Hake

Discussion in 'Recipes' started by redvan, Jun 16, 2012.

  1. redvan

    redvan

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    Hi,

    After extensive searching, I have come to the conclusion that Hake is primarily used for fish and chips.

    My doctor wants me to stay away from fried foods so, at my new fishmonger, when I saw this magnificent hunk of fish, I asked what it was and was told it was Hake. I impulsively purchased an entire fillet.

    Now what do I do with it?

    Red.
     
  2. berndy

    berndy

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    Your HAKE will taste best batter fried, but since you should avoid fried foods it will also be great sauteed or made into fish cakes.
     
  3. boar_d_laze

    boar_d_laze

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    Like the firm, white, fish and chips species, cod, halibut, and haddock, e.g., hake can be baked or roasted, covered or uncovered, wrapped or unwrapped, with just about any seasoning or garnish which tickles your fancy.  

    The two most common sins with fish are under-salting and overcooking.  Don't overcook.  Hake should be cooked to around medium/medium-well, "just barely flaky" is about right.

    And just like all those other fish, hake can be profitably grilled over coals or under the broiler.  It's best done by brining first, than cooking over a hot fire or under a hot broiler.  It can get a little fragile as it cooks, so -- if you're cooking over coals -- make sure it's cooked to the "release point" before turning, and be very careful otherwise as well.  Use a fish spatula and a light touch.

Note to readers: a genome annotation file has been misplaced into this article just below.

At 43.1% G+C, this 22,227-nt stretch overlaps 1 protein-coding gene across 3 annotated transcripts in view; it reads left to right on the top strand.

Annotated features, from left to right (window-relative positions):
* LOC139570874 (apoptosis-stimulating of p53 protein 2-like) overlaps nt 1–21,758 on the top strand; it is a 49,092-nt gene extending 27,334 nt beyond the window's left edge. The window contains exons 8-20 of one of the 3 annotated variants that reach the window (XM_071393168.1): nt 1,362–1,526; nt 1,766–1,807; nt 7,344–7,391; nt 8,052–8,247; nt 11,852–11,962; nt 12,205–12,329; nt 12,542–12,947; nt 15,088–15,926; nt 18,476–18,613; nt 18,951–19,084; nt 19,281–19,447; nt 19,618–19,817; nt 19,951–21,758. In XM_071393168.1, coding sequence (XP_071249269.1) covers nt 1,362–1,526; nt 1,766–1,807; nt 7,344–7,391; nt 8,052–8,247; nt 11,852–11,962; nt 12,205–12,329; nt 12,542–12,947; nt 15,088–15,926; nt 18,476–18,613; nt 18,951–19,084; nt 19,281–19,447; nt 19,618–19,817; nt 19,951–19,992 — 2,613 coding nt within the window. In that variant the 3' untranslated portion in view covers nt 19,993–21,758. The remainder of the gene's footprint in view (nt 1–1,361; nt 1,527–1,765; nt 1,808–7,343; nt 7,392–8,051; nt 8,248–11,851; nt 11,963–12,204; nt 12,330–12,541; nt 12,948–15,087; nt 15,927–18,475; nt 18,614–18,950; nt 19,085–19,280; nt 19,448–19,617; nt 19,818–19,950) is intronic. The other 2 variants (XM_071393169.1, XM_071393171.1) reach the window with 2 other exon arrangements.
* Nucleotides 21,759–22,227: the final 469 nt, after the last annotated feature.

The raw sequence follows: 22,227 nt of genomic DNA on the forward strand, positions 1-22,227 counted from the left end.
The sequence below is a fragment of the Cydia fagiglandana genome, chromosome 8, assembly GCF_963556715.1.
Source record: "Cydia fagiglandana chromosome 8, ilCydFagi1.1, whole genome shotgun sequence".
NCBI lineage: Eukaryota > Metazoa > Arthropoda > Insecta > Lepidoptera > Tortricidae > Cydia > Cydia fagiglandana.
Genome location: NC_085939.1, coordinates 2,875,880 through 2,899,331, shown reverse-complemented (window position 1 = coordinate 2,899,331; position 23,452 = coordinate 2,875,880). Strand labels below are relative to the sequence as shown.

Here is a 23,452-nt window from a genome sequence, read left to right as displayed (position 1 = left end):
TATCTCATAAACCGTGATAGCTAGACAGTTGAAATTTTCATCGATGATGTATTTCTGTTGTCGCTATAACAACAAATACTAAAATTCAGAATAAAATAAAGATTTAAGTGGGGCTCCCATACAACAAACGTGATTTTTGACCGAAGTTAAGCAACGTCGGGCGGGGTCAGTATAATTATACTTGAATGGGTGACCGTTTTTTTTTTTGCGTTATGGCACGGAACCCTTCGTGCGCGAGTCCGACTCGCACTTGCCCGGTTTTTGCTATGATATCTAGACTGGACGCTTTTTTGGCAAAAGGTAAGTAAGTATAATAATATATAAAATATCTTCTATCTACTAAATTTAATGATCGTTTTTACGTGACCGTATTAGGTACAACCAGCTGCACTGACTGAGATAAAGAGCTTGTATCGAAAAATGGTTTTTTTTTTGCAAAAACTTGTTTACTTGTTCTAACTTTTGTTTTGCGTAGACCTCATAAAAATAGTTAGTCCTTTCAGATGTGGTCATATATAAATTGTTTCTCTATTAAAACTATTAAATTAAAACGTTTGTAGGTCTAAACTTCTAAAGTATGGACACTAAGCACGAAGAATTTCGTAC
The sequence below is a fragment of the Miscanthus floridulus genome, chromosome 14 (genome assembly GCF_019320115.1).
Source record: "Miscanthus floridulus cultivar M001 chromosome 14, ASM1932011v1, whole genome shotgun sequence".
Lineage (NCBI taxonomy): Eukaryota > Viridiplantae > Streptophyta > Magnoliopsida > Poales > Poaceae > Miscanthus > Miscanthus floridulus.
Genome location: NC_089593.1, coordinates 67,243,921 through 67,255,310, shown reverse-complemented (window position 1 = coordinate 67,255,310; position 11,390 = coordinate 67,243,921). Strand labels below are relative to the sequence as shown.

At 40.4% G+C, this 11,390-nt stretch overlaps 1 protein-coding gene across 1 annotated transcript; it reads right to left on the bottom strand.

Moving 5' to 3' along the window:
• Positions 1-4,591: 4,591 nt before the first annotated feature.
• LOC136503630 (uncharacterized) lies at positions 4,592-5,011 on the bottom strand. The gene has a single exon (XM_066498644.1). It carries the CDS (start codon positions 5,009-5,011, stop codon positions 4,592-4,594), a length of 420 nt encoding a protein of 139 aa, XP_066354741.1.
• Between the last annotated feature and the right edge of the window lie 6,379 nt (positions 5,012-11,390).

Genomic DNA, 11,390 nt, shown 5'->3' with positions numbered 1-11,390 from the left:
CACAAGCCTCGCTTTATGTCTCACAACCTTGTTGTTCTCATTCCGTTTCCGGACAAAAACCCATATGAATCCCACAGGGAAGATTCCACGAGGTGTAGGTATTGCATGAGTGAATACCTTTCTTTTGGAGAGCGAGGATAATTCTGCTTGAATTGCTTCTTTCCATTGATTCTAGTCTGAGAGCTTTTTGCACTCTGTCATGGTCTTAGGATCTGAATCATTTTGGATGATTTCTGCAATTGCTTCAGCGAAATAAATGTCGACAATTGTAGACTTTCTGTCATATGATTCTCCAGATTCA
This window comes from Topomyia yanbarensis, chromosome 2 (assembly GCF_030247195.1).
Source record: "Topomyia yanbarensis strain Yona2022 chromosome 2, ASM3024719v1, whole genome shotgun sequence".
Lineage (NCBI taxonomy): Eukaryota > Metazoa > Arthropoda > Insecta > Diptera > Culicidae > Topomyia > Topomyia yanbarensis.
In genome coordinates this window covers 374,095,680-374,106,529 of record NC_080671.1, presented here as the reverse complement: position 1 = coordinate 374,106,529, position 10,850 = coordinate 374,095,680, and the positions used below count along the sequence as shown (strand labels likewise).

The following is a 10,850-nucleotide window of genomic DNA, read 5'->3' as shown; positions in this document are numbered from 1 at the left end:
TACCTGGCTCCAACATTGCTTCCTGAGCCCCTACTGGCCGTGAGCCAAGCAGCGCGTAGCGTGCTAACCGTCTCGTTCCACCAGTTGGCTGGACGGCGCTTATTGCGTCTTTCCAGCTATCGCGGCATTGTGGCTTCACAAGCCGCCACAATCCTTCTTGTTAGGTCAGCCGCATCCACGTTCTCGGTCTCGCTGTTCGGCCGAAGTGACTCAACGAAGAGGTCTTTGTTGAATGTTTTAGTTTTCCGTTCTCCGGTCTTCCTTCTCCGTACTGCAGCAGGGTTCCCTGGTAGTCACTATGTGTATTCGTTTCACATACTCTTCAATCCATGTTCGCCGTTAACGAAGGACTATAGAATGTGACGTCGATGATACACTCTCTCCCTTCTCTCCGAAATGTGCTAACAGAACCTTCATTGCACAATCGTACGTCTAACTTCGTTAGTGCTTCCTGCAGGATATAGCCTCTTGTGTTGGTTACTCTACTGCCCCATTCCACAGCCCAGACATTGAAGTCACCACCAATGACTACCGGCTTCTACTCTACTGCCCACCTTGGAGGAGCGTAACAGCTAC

Hope this helps,

    BDL
     
  4. berndy

    berndy

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    You could also make quenelles or a fish pie.
     
  5. redvan

    redvan

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    Thanks berndy and bdl.

    Happy Fathers day to all who it apply's...
     
  6. margcata

    margcata Banned

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    Good Morning Redvan,

    Merluccius Merluccius, Merluza called Hake in English, is the Spanish and Basque enthusiasm and they excel in its preparation. The Hake is a Northern European Atlantic and Mediterranean fish variety, very rare in USA waters; with numerous Basque recipes for example:

    Salsa Verde:  Extra virgin olive oil, asparagus, parsely, salt, garlic, flour and fresh clams.

    La Gallega:  Garlic, Evoo, Pimentón La Vera Smoked Cayenne Paprika, Potatoes and Fish stock.

    La Sidra:  Asturian Cider and fresh herbs baked in oven.

    Con Vino Blanco:  with white wine and herbs baked in oven.

    Rellena: stuffed with crabmeat and / or shrimp.

    Vizcaya: Tomato, saffron, garlic and white wine. 

    Pil Pil:  Evoo, 1 chili pepper dried and sprinkled and garlic.

    Ajoarriero:  Onion, green pepper, garlic, tomato sauce, Evoo and Cayenne.  

    Kokotxas: this is the neck gulls of the Hake and / or the Cod fish, a delicacy on The Iberian Peninsula, and is made with white wine, garlic, cayenne, parsley and Evoo, sautéed.

    Hope that this has been helpful.

    Happy Father´s Day,

    Ciao, Margaux Cintrano.
     
  7. redvan

    redvan

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    Margaux,

    Wow, quite a few options

    Thanks vey much.

    Red
     
  8. margcata

    margcata Banned

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    Redvan,

    You are welcome. If you would like a good book on Spanish cuisine in English ( www.amazon.com ) there is a wonderful coffee table book called The Legacy of Spanish Cuisine, and these recipes are in the sections via Province.

    Enjoy ...

    Margaux.